In “The Lost Sermons of C. H. Spurgeon: His Earliest Outlines and Sermons Between 1851 and 1854: Vol. 2,” Editor Christian T. George has taken on the monumental task of mining and curating the timeless, unpublished notes of one of the greatest preachers of our time.
Despite Spurgeon’s personal tragedies, and failing physical and mental health in later years, he stayed true to the Word of God and his calling to preach its truths. Unlike the empty, biblically-bankrupt, motivational-style fluff that often fills the airwaves on Christian television and radio (and especially the Internet), Spurgeon got to the heart of the Gospel, without compromise.
In this latest edition, published by B&H Academic, George reminds us there were preachers like Spurgeon who didn’t mince words or play up to their congregations. The Word of God was always at the heart of his messages.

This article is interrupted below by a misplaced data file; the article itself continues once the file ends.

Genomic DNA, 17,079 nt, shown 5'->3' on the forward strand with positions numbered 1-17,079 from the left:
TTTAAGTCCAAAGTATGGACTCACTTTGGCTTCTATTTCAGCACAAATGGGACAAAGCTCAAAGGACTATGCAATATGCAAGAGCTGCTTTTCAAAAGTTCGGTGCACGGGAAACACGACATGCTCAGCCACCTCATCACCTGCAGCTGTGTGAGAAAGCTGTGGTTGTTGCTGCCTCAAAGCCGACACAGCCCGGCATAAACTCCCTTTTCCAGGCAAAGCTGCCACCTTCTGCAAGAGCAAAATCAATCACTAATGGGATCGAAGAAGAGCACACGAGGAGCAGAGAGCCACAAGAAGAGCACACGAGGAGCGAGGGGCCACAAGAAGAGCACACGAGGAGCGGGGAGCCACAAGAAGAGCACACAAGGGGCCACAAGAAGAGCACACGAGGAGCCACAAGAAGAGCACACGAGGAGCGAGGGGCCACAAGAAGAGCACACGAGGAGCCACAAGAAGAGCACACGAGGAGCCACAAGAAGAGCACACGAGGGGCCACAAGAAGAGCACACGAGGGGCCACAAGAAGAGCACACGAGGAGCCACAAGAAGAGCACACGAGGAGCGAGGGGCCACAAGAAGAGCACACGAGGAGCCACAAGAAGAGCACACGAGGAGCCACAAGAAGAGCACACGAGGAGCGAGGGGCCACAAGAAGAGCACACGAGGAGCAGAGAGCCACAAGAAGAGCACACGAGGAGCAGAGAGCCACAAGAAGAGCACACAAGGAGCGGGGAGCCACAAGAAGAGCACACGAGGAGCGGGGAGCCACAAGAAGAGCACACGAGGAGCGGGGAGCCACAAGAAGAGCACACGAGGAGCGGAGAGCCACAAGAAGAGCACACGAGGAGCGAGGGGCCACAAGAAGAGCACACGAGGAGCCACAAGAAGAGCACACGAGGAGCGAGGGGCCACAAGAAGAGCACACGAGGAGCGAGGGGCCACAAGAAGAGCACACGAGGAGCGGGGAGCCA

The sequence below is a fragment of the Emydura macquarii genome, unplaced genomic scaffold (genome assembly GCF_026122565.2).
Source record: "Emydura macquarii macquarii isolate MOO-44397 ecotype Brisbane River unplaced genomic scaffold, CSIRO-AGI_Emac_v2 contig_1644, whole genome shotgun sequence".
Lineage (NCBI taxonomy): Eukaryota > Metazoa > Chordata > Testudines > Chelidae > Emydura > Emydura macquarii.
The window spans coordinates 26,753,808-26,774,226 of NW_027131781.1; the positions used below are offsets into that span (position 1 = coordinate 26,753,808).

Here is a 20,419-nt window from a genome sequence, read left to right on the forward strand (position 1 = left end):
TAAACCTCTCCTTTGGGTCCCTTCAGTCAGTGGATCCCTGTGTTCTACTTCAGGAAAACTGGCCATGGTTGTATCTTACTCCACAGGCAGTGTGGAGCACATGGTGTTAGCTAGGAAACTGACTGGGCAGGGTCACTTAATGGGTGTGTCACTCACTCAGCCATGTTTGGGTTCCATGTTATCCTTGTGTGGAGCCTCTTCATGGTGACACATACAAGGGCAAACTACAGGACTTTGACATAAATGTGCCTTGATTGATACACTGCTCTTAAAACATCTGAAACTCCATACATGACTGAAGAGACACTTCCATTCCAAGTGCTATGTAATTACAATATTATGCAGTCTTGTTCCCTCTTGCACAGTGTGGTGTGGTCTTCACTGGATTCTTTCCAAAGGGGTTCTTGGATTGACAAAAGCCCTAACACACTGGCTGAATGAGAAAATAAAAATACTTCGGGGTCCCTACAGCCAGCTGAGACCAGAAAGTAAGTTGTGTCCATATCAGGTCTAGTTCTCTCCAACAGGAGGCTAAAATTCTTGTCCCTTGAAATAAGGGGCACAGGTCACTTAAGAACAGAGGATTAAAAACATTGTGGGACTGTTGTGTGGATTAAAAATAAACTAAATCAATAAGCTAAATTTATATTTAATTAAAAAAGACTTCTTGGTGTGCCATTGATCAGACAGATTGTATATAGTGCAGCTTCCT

Presented in two parts, George’s 530-page scholarly work presents Sermon 78-134 in this Volume 2 edition, with copies of Spurgeon’s original handwritten notes next to George’s transcriptions, including extensive editing notes to explain Spurgeon’s style and intent.
For example, in Sermon 103 (pg. 212-219), George notes on pg. 216 of Spurgeon’s sermon outline, “The Effect and Design of the Law,” of “3.” of Section III, “It is unclear whether Charles struck through the word “prison, wherein.” He possibly preferred the words “garrisson” and “by whom,” which he wrote on superscript. There is no evidence Charles corrected the misspelling of the word, “garrisson.” The correct spelling of the word is “garrison.”
Although George’s book is seemingly designed for Bible college students, given the intensely academic style, Spurgeon enthusiasts will love George’s attention to detail and his careful presentation of Spurgeon’s spiritual legacy.
Full disclosure: In accordance with the Federal Trade Commission’s 16 CFR, Part 255, I received this book free through B&H Publishing. My opinions are my own and I wasn’t required to write a positive review.